Ever overhear a couple talking “baby talk” to each other? Notice that I didn’t ask if YOU ever talk baby talk. I would never accuse you of such an annoying thing.
Well, turns out there are actual benefits to goo going to your partner, at least according to some recent research.
But first: how prevalent is the baby talk? Apparently, multiple surveys reveal that approximately three out of four couples engage in baby talk (at least sometimes). Gross! Baby talk is seen across almost all cultures.
So that only proves that a lot of people do it. It doesn’t mean that it helps with anything, right? Some research says that, yes it does! Let’s explore:
A survey published in the International Association For relationship Research Journal found that people who engage in baby talk also reported higher levels of security in their relationships, as well as an overall higher degree of healthy attachment generally. Relationship satisfaction in areas such as communication, sex, and feelings of lover were higher in baby talking couples.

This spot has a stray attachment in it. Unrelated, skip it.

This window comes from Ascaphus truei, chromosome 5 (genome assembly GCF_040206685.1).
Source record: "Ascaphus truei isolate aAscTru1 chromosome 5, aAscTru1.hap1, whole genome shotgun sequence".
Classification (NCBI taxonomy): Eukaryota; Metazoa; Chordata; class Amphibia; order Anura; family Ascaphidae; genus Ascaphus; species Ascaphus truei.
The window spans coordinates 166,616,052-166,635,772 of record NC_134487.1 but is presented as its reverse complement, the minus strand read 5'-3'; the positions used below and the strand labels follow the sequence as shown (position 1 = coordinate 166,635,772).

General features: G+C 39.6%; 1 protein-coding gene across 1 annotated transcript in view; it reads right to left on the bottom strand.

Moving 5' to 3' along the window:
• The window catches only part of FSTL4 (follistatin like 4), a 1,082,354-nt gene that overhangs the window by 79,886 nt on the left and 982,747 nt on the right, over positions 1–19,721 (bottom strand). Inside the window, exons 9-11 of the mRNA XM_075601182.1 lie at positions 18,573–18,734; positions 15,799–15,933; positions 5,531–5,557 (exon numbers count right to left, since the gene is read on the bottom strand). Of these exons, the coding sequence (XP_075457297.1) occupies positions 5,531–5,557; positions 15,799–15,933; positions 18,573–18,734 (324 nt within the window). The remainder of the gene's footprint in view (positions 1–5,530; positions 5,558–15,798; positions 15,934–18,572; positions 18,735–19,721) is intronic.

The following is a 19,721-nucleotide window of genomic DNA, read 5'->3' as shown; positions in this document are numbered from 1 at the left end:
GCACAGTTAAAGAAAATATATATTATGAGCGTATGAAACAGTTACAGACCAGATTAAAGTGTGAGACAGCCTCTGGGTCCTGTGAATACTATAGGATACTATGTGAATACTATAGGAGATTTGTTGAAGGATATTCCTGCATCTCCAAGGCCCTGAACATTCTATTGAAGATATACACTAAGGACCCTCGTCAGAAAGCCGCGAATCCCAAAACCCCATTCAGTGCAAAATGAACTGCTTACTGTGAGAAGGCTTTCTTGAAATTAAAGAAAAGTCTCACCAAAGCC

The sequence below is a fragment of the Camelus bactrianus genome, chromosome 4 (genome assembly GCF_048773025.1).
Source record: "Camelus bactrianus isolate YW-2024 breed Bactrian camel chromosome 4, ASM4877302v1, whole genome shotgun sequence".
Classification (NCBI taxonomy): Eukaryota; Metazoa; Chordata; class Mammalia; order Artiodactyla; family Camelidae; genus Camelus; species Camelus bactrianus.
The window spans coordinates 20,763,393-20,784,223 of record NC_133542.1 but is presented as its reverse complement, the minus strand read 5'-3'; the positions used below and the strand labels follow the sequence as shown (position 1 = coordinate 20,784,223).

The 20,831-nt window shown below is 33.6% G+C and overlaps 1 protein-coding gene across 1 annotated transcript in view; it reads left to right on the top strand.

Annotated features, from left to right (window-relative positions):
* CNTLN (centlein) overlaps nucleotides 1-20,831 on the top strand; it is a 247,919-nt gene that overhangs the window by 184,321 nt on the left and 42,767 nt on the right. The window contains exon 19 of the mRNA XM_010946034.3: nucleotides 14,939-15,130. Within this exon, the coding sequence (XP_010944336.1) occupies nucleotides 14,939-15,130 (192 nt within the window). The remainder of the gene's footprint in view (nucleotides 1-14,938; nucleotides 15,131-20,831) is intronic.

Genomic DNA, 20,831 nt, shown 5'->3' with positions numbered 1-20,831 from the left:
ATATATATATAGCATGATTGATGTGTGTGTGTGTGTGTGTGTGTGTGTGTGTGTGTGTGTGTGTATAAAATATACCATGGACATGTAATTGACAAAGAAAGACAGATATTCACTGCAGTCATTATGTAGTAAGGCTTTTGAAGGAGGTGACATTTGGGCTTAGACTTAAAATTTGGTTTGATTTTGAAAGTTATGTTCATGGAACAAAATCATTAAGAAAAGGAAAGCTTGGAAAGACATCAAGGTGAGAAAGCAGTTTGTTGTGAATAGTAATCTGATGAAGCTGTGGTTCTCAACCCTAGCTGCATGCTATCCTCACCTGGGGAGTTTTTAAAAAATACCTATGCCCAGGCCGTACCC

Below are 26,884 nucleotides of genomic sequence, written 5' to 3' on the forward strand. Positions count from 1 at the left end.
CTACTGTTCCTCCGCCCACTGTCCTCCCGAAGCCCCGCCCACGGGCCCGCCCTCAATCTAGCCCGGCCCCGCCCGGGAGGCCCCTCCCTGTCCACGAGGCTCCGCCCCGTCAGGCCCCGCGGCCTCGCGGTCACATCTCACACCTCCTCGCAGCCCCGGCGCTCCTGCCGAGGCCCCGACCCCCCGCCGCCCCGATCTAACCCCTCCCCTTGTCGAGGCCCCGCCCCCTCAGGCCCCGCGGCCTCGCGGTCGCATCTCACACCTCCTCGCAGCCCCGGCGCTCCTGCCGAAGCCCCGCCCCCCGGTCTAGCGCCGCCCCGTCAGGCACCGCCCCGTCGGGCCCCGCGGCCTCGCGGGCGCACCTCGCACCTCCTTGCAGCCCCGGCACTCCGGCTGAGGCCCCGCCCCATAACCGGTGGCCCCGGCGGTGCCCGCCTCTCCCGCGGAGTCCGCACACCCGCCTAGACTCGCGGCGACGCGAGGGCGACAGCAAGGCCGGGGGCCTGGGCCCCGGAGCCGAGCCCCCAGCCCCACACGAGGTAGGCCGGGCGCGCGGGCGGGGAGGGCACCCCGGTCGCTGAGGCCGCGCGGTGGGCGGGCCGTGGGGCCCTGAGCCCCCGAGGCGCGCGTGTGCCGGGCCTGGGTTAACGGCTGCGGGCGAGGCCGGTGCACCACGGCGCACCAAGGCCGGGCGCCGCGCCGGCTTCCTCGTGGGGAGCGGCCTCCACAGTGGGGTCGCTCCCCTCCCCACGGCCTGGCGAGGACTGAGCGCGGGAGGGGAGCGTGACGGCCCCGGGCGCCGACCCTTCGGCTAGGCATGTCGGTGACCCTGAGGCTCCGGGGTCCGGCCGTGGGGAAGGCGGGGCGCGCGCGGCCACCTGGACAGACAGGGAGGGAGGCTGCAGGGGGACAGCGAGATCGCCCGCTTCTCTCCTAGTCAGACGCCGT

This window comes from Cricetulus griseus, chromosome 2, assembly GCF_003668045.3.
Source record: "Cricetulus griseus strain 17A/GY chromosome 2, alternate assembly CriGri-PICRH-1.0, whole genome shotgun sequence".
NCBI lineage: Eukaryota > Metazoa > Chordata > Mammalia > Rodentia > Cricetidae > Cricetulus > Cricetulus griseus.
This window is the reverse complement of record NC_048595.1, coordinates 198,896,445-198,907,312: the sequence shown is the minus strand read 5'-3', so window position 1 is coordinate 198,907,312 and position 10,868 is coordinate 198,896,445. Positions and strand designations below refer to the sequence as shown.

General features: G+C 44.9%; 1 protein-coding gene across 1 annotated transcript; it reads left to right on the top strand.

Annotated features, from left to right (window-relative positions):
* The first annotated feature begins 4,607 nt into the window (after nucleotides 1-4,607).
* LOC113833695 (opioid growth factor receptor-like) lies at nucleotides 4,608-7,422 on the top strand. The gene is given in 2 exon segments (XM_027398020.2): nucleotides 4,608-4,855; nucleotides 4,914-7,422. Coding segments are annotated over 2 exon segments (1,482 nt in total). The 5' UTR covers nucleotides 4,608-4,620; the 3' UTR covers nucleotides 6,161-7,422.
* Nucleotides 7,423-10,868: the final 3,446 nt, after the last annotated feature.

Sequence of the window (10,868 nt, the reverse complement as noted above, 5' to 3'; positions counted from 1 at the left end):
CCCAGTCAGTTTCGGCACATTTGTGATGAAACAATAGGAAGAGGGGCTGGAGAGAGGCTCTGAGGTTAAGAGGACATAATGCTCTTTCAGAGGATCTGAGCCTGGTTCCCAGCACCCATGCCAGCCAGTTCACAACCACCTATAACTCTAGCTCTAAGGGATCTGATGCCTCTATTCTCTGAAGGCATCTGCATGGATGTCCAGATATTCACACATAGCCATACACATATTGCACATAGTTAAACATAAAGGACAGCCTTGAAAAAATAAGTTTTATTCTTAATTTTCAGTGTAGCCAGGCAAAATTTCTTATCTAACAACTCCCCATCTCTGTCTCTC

The Journal of Social and Personal Relationships looked at pet names. You know, like calling your significant other “sweet pea,” “dumpling,” or “big daddy.” Using something called the Spanier Dyadic Adjustment Scale, researchers determined that couples who used pet names had higher degrees of satisfaction. Another interesting thing: the use of pet names declines over the course of a relationship.
Baby talk also figures into how loyal Men are perceived as being by their partners. Generally, women are attracted to men with deeper voices. These men, however, are also perceived as more prone to cheating (and I’m not talking about at checkers). When men use baby talk with their partners, the higher pitched manner of speaking makes them seem more loyal. That’s all according to The Journal of Evolutionary Psychology.
So the next time you want to improve your relationship, ask your significant other if they have an ouch ouch in their tummy tum. Just don’t do it in front of me.